Demystifying the Product Development Process
Yes, you need a product development process if you want to build and release successful products. But no, creating this process doesn’t need to be difficult. We’ll show you a simple, logical formula you can follow to give your products the best chances of success.
What Is the Product Development Process?
Many organizations view the product development process far too narrowly — thinking only in terms of the steps needed to build the product itself. But as a Product Manager, you know that’s only a small portion of what’s involved.
Filming a movie begins only after writing the script, obtaining funding, scouting locations, casting actors, hiring the crew, and a thousand other tasks. In a similar way, “developing” a product — meaning actually building it — can happen only after a team of product professionals has completed several other strategic steps. For example:
- Identifying an unresolved challenge or unmet need facing a segment of the market.
- Devising a concept for a solution to that challenge.
- Determining the market is large enough to make building the solution worthwhile.
- Researching for possible competitors (or alternative solutions to the challenge).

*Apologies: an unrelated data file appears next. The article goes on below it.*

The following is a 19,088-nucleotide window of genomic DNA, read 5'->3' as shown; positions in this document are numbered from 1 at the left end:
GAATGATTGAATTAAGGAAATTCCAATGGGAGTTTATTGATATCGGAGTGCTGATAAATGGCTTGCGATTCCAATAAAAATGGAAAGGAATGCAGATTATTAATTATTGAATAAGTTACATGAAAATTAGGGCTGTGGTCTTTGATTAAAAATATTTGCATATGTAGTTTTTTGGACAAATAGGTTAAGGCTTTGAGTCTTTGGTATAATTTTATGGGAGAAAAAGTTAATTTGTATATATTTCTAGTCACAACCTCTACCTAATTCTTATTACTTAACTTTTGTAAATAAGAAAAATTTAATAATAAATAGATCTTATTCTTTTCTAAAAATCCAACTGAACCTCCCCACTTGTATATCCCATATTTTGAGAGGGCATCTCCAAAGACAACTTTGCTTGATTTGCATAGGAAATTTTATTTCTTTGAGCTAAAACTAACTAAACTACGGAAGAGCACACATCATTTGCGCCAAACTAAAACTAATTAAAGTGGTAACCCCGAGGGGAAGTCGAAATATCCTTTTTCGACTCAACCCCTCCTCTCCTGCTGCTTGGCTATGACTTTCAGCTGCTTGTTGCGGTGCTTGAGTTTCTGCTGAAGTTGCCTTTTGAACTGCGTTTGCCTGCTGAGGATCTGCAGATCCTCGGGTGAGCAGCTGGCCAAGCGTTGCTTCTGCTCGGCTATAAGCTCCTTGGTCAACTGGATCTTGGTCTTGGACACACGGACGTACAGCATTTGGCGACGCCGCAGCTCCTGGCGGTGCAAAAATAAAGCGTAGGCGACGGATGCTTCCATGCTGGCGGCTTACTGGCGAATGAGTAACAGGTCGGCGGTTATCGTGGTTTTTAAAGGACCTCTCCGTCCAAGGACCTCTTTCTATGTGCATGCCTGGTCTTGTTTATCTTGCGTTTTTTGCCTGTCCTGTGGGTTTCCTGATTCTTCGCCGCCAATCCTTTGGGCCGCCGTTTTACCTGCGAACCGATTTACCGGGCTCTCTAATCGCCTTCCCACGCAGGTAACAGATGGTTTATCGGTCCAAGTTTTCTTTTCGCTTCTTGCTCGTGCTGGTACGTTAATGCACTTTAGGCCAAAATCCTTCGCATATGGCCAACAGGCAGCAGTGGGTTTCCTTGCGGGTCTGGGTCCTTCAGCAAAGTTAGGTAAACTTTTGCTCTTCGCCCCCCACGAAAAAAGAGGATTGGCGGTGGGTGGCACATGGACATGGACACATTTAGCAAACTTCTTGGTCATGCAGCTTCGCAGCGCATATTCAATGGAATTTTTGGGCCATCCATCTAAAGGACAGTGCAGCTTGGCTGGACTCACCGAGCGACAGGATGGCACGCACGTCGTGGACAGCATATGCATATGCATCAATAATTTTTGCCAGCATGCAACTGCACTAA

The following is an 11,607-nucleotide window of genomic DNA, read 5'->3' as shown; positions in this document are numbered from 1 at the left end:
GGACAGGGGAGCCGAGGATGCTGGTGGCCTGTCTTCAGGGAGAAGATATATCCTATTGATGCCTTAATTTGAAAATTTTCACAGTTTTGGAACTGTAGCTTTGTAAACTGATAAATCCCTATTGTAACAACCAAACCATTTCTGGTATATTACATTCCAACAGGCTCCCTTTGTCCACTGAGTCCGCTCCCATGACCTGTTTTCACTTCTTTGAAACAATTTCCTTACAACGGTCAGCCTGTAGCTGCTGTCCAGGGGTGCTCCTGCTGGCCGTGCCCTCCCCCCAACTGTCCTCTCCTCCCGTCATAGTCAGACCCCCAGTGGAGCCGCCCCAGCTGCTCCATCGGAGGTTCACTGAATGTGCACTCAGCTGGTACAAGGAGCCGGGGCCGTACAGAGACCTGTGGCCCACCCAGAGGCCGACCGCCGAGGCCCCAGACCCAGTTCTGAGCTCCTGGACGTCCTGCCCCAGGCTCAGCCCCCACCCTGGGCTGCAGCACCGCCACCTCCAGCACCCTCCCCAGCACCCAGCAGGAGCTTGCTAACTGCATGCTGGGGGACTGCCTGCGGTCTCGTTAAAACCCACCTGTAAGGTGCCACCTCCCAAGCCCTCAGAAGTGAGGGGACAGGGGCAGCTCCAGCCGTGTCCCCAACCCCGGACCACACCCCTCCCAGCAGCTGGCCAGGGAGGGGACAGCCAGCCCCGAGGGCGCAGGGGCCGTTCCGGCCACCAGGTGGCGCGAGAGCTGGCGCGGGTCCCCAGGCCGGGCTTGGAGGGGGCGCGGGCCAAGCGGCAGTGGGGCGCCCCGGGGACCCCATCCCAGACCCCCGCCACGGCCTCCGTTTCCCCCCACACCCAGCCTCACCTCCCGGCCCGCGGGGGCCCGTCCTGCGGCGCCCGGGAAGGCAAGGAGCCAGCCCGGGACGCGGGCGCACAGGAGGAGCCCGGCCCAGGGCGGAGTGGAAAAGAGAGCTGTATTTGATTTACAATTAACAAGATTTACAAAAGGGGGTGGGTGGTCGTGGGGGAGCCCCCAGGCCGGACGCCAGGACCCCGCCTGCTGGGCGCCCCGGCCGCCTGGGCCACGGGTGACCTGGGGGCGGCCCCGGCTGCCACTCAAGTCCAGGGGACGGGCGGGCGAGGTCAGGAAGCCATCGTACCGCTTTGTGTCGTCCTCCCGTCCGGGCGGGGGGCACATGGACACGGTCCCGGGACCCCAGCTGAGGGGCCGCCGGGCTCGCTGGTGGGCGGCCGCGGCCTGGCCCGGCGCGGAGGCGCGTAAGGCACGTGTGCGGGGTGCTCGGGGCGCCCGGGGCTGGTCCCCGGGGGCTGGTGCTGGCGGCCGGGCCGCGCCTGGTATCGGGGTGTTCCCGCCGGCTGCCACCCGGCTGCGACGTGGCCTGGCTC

- Validating the idea with representatives of the persona group.
- Creating a prototype and sharing it with potential users for their input.
- Building and releasing a Minimum Viable Product (MVP) for market feedback.
The product development process encompasses everything from coming up with the concept for a product, through releasing the product to the market, and improving it over time.
Think of it this way: Decades after its launch, the product development process for Google’s search engine is still underway today.
What is the difference between product development and product management?
When you think of product development using its narrower definition — engineering a physical product or writing the code for a digital product — you can see the clear distinction from product management. A company doesn’t get to the “product development” phase until it knows what it wants to build. And the product management team carries out that role: devising the concept for the product, validating the concept, and coming up with a viable product strategy to get the product from idea to market launch.
The lines between product development and product management become blurry when you think of the development process using the more expansive definition we’re using in this post — including all of the strategic steps needed to bring a product from concept through release and then through continuous improvement throughout its market lifecycle.
How the right product development process can give you a competitive advantage